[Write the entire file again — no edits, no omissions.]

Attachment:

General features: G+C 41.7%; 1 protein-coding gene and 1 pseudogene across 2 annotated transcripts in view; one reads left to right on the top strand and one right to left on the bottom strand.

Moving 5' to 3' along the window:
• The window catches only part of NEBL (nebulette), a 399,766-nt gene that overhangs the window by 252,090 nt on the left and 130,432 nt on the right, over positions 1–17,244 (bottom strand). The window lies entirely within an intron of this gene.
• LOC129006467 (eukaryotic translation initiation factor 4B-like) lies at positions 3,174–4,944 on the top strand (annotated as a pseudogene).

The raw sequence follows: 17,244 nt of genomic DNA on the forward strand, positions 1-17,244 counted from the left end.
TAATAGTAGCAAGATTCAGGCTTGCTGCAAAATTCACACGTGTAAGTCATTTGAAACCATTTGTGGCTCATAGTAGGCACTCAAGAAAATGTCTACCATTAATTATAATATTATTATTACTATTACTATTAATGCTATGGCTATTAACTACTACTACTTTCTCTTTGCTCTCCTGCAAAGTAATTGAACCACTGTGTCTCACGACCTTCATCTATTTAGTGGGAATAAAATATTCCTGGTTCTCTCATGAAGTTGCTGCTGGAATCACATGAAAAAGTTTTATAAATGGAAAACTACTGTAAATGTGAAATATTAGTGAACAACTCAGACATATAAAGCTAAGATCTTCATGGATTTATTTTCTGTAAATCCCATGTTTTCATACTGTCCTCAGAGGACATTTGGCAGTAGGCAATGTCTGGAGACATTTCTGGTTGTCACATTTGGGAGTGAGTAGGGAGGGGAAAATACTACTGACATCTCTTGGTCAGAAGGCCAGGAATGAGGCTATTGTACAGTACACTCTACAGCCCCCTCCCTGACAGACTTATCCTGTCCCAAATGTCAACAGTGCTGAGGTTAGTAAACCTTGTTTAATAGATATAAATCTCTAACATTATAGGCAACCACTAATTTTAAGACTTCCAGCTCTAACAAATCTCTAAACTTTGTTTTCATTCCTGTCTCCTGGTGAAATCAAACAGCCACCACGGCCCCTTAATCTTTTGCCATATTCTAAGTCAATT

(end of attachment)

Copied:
General features: G+C 41.7%; 1 protein-coding gene and 1 pseudogene across 2 annotated transcripts in view; one reads left to right on the top strand and one right to left on the bottom strand.

Moving 5' to 3' along the window:
• The window catches only part of NEBL (nebulette), a 399,766-nt gene that overhangs the window by 252,090 nt on the left and 130,432 nt on the right, over positions 1–17,244 (bottom strand). The window lies entirely within an intron of this gene.
• LOC129006467 (eukaryotic translation initiation factor 4B-like) lies at positions 3,174–4,944 on the top strand (annotated as a pseudogene).

The raw sequence follows: 17,244 nt of genomic DNA on the forward strand, positions 1-17,244 counted from the left end.
TAATAGTAGCAAGATTCAGGCTTGCTGCAAAATTCACACGTGTAAGTCATTTGAAACCATTTGTGGCTCATAGTAGGCACTCAAGAAAATGTCTACCATTAATTATAATATTATTATTACTATTACTATTAATGCTATGGCTATTAACTACTACTACTTTCTCTTTGCTCTCCTGCAAAGTAATTGAACCACTGTGTCTCACGACCTTCATCTATTTAGTGGGAATAAAATATTCCTGGTTCTCTCATGAAGTTGCTGCTGGAATCACATGAAAAAGTTTTATAAATGGAAAACTACTGTAAATGTGAAATATTAGTGAACAACTCAGACATATAAAGCTAAGATCTTCATGGATTTATTTTCTGTAAATCCCATGTTTTCATACTGTCCTCAGAGGACATTTGGCAGTAGGCAATGTCTGGAGACATTTCTGGTTGTCACATTTGGGAGTGAGTAGGGAGGGGAAAATACTACTGACATCTCTTGGTCAGAAGGCCAGGAATGAGGCTATTGTACAGTACACTCTACAGCCCCCTCCCTGACAGACTTATCCTGTCCCAAATGTCAACAGTGCTGAGGTTAGTAAACCTTGTTTAATAGATATAAATCTCTAACATTATAGGCAACCACTAATTTTAAGACTTCCAGCTCTAACAAATCTCTAAACTTTGTTTTCATTCCTGTCTCCTGGTGAAATCAAACAGCCACCACGGCCCCTTAATCTTTTGCCATATTCTAAGTCAATT